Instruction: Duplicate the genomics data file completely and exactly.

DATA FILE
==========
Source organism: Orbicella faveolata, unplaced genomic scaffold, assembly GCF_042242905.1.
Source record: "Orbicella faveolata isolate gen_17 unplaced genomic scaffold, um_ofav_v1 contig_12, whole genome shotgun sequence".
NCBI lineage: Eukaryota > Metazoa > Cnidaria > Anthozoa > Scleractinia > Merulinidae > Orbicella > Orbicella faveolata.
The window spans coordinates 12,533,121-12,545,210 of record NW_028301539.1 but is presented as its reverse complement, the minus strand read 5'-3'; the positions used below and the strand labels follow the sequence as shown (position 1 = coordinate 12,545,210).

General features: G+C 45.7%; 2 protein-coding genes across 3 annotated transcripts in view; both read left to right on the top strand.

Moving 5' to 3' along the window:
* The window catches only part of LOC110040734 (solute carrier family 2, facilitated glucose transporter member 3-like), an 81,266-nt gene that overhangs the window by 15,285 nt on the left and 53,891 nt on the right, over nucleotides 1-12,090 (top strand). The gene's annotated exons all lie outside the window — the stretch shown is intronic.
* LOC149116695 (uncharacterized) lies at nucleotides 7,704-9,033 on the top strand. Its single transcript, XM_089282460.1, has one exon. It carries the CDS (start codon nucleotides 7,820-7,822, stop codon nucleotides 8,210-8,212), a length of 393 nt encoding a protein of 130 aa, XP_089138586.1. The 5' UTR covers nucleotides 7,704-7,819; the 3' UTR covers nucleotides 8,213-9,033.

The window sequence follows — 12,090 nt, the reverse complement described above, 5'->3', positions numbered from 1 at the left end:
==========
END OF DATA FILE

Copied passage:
Source organism: Orbicella faveolata, unplaced genomic scaffold, assembly GCF_042242905.1.
Source record: "Orbicella faveolata isolate gen_17 unplaced genomic scaffold, um_ofav_v1 contig_12, whole genome shotgun sequence".
NCBI lineage: Eukaryota > Metazoa > Cnidaria > Anthozoa > Scleractinia > Merulinidae > Orbicella > Orbicella faveolata.
The window spans coordinates 12,533,121-12,545,210 of record NW_028301539.1 but is presented as its reverse complement, the minus strand read 5'-3'; the positions used below and the strand labels follow the sequence as shown (position 1 = coordinate 12,545,210).

General features: G+C 45.7%; 2 protein-coding genes across 3 annotated transcripts in view; both read left to right on the top strand.

Moving 5' to 3' along the window:
* The window catches only part of LOC110040734 (solute carrier family 2, facilitated glucose transporter member 3-like), an 81,266-nt gene that overhangs the window by 15,285 nt on the left and 53,891 nt on the right, over nucleotides 1-12,090 (top strand). The gene's annotated exons all lie outside the window — the stretch shown is intronic.
* LOC149116695 (uncharacterized) lies at nucleotides 7,704-9,033 on the top strand. Its single transcript, XM_089282460.1, has one exon. It carries the CDS (start codon nucleotides 7,820-7,822, stop codon nucleotides 8,210-8,212), a length of 393 nt encoding a protein of 130 aa, XP_089138586.1. The 5' UTR covers nucleotides 7,704-7,819; the 3' UTR covers nucleotides 8,213-9,033.

The window sequence follows — 12,090 nt, the reverse complement described above, 5'->3', positions numbered from 1 at the left end: